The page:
In partnership with the National Holocaust Centre and Museum, the objective was to create a project that digitally preserved and shared the stories of Holocaust survivors for future generations. The 'Forever Project' was initiated to maintain the presence of these survivors and keep their narratives alive.
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The Forever Project currently hosts interactive experiences with 11 survivors, each having answered hundreds of questions about their lives and experiences. Each session was captured in 3D video, powered by machine learning software to create immersive, interactive experiences. Initially designed as an auditorium experience, it allowed audiences to not only view survivors' stories in 3D but also engage with them by asking questions directly, fostering a powerful connection between the audience and the survivor.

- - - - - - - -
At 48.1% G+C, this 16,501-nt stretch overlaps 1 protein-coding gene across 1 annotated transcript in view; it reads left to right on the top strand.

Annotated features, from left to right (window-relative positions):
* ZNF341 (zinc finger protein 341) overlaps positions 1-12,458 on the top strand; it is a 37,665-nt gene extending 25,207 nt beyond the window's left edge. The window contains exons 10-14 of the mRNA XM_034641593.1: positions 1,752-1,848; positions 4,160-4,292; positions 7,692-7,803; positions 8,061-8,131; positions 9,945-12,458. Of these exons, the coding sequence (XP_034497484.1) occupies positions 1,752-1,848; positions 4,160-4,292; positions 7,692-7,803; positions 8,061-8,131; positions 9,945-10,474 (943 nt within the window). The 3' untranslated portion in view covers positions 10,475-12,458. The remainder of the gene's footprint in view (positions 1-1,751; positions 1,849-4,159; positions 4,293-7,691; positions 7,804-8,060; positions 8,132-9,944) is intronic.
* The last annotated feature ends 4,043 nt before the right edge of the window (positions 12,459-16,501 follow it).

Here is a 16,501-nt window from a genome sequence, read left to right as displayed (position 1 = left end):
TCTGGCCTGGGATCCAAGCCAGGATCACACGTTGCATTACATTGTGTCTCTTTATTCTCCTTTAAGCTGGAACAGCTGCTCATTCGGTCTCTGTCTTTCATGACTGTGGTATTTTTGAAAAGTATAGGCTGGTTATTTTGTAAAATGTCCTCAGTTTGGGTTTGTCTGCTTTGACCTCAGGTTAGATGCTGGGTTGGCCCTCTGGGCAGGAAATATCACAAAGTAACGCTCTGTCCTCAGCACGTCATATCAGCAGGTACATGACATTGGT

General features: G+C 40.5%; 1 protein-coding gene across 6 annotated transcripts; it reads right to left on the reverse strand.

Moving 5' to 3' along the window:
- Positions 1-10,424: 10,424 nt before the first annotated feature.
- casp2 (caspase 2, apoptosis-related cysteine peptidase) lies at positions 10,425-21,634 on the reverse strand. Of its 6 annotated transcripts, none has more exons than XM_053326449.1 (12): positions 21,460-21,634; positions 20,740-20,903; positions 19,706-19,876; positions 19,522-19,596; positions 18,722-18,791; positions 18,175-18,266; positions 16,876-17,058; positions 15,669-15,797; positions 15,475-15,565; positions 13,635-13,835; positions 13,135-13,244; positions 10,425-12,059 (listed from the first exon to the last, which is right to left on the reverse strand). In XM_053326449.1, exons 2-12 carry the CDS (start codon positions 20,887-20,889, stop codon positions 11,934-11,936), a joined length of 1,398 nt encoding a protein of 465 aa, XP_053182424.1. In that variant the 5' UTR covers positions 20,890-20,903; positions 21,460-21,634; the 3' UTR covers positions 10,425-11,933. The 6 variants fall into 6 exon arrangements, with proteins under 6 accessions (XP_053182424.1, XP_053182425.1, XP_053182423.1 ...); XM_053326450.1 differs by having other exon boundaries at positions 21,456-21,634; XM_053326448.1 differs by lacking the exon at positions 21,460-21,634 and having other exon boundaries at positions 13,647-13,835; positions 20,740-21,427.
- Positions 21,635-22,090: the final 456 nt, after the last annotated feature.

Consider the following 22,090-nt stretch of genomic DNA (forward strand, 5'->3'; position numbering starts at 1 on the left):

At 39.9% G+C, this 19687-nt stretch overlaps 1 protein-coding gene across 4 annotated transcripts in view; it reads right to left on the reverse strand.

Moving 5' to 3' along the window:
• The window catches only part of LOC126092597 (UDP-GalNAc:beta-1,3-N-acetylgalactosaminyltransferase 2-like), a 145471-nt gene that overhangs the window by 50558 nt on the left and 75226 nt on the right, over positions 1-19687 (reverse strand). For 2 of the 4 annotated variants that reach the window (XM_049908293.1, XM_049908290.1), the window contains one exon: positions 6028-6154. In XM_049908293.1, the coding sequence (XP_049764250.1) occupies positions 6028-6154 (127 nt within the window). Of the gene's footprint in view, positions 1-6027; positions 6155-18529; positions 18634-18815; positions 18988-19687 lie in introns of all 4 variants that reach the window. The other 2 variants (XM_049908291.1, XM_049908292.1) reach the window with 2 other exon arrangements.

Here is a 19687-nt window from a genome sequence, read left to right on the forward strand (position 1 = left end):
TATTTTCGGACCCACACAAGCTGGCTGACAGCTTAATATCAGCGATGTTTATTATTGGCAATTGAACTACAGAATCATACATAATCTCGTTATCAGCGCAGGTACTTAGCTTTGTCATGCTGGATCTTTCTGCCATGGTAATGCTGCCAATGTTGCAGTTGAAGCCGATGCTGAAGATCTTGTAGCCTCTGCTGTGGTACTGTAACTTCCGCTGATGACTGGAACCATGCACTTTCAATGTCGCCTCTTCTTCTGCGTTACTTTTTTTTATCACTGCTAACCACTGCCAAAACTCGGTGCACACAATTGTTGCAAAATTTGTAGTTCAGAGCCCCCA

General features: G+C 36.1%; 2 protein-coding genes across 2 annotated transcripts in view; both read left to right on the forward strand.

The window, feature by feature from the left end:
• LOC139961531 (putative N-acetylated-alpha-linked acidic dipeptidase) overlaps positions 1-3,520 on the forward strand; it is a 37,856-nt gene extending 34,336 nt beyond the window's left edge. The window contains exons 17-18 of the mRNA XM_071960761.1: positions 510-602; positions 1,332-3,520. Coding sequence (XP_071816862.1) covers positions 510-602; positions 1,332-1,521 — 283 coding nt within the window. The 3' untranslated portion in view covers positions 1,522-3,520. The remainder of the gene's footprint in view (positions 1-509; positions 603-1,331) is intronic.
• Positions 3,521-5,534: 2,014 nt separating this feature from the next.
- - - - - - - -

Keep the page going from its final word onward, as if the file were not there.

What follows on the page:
To ensure broader accessibility and keep up with the challenges faced by the survivors in sharing their testimonies, the project was transformed into an online browser-based experience. This facilitated national distribution to schools, accompanied by in-class education sessions and teaching support materials.
The Forever Project has successfully brought the powerful and authentic testimonies of Holocaust survivors to hundreds of children and young people in the UK and beyond. Notably, it's been featured in prominent locations like Westminster Abbey, The Houses of Parliament, and the Victoria and Albert Museum. This innovative initiative provides a unique opportunity to contribute significantly to genocide education for the future, making an irreplaceable impact on understanding historical narratives.